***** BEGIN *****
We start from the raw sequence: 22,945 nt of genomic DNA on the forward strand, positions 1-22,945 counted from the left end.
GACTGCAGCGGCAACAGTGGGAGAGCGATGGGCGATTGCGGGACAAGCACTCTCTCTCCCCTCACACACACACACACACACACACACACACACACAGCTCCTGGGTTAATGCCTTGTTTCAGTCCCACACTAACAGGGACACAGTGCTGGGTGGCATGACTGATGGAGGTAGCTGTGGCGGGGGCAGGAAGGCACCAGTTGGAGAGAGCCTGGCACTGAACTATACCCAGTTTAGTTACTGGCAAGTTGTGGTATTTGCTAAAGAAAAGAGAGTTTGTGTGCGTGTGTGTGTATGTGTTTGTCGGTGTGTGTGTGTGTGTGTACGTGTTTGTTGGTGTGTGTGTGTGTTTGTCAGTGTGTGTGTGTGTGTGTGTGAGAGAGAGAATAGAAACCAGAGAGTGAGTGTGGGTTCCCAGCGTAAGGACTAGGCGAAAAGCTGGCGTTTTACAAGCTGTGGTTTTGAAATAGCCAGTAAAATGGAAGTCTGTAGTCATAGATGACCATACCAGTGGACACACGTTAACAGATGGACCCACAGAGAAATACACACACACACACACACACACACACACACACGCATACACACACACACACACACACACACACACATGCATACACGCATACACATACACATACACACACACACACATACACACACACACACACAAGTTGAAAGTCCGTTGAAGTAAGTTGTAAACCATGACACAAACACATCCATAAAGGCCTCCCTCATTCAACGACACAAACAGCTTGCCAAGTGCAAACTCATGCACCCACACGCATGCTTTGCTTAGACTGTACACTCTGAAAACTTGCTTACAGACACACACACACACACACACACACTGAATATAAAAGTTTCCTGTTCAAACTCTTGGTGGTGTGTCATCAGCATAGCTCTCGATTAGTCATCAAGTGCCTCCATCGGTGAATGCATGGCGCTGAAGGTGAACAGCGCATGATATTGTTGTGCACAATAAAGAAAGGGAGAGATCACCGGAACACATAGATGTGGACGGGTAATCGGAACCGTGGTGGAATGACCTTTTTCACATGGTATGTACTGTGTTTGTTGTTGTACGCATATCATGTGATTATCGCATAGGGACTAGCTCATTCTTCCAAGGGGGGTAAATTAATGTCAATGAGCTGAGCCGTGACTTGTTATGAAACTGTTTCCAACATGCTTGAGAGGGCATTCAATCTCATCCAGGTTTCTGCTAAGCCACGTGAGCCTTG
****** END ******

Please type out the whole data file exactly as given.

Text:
We start from the raw sequence: 22,945 nt of genomic DNA on the forward strand, positions 1-22,945 counted from the left end.
GACTGCAGCGGCAACAGTGGGAGAGCGATGGGCGATTGCGGGACAAGCACTCTCTCTCCCCTCACACACACACACACACACACACACACACACACAGCTCCTGGGTTAATGCCTTGTTTCAGTCCCACACTAACAGGGACACAGTGCTGGGTGGCATGACTGATGGAGGTAGCTGTGGCGGGGGCAGGAAGGCACCAGTTGGAGAGAGCCTGGCACTGAACTATACCCAGTTTAGTTACTGGCAAGTTGTGGTATTTGCTAAAGAAAAGAGAGTTTGTGTGCGTGTGTGTGTATGTGTTTGTCGGTGTGTGTGTGTGTGTGTACGTGTTTGTTGGTGTGTGTGTGTGTTTGTCAGTGTGTGTGTGTGTGTGTGTGAGAGAGAGAATAGAAACCAGAGAGTGAGTGTGGGTTCCCAGCGTAAGGACTAGGCGAAAAGCTGGCGTTTTACAAGCTGTGGTTTTGAAATAGCCAGTAAAATGGAAGTCTGTAGTCATAGATGACCATACCAGTGGACACACGTTAACAGATGGACCCACAGAGAAATACACACACACACACACACACACACACACACACGCATACACACACACACACACACACACACACACATGCATACACGCATACACATACACATACACACACACACACATACACACACACACACACAAGTTGAAAGTCCGTTGAAGTAAGTTGTAAACCATGACACAAACACATCCATAAAGGCCTCCCTCATTCAACGACACAAACAGCTTGCCAAGTGCAAACTCATGCACCCACACGCATGCTTTGCTTAGACTGTACACTCTGAAAACTTGCTTACAGACACACACACACACACACACACACTGAATATAAAAGTTTCCTGTTCAAACTCTTGGTGGTGTGTCATCAGCATAGCTCTCGATTAGTCATCAAGTGCCTCCATCGGTGAATGCATGGCGCTGAAGGTGAACAGCGCATGATATTGTTGTGCACAATAAAGAAAGGGAGAGATCACCGGAACACATAGATGTGGACGGGTAATCGGAACCGTGGTGGAATGACCTTTTTCACATGGTATGTACTGTGTTTGTTGTTGTACGCATATCATGTGATTATCGCATAGGGACTAGCTCATTCTTCCAAGGGGGGTAAATTAATGTCAATGAGCTGAGCCGTGACTTGTTATGAAACTGTTTCCAACATGCTTGAGAGGGCATTCAATCTCATCCAGGTTTCTGCTAAGCCACGTGAGCCTTG